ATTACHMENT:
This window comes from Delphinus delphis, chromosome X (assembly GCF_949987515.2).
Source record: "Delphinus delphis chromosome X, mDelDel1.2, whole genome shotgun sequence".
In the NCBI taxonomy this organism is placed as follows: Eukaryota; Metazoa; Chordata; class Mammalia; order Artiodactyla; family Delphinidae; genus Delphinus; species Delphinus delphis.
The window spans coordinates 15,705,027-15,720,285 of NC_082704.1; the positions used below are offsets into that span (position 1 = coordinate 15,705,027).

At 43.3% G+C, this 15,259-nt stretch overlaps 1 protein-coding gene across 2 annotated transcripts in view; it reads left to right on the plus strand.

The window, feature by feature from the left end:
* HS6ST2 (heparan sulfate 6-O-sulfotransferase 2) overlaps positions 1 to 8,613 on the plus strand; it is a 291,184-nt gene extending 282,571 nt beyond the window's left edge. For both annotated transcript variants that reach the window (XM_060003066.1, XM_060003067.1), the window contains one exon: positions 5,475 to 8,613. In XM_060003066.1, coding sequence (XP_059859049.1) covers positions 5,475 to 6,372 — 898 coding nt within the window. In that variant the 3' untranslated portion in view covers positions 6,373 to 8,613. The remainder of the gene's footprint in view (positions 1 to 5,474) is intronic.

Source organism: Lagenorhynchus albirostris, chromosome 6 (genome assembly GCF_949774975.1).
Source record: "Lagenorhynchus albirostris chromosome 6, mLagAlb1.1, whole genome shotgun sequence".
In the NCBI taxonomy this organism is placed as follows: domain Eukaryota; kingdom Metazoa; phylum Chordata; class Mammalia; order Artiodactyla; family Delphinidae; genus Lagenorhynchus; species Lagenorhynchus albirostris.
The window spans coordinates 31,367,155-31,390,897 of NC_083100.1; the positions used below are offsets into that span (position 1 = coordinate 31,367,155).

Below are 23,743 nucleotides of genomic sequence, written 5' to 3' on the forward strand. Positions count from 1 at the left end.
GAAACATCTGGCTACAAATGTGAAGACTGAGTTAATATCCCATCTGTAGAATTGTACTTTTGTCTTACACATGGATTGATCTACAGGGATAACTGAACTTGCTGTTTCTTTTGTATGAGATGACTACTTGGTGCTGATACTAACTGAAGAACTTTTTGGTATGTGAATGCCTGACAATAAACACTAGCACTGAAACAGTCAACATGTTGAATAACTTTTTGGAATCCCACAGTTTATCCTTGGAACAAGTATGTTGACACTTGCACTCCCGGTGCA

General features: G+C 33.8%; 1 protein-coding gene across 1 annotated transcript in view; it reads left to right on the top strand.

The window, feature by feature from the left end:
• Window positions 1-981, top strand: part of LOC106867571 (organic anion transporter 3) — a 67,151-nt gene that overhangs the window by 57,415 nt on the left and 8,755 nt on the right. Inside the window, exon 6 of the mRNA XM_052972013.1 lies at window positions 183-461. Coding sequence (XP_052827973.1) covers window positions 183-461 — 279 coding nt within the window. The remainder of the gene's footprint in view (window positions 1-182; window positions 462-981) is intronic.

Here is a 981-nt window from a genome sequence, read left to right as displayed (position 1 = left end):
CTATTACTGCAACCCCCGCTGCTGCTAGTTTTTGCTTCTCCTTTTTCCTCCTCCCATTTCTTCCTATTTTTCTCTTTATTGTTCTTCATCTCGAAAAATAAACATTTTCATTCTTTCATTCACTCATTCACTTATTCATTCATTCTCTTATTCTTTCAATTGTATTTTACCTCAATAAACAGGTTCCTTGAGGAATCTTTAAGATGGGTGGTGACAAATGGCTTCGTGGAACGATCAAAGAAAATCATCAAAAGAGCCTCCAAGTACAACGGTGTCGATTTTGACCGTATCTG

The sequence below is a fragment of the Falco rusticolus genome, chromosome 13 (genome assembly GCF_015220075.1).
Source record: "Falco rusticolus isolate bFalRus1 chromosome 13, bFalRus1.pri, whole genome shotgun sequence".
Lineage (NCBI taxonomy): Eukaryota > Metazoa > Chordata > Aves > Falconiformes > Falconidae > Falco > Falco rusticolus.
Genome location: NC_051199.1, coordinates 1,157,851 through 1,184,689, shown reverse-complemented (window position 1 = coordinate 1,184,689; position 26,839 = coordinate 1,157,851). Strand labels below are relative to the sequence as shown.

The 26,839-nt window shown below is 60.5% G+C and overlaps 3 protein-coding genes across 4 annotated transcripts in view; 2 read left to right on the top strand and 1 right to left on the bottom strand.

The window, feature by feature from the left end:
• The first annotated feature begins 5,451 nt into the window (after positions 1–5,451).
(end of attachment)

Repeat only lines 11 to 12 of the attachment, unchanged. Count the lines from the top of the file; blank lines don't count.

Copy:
The window spans coordinates 31,367,155-31,390,897 of NC_083100.1; the positions used below are offsets into that span (position 1 = coordinate 31,367,155).

Below are 23,743 nucleotides of genomic sequence, written 5' to 3' on the forward strand. Positions count from 1 at the left end.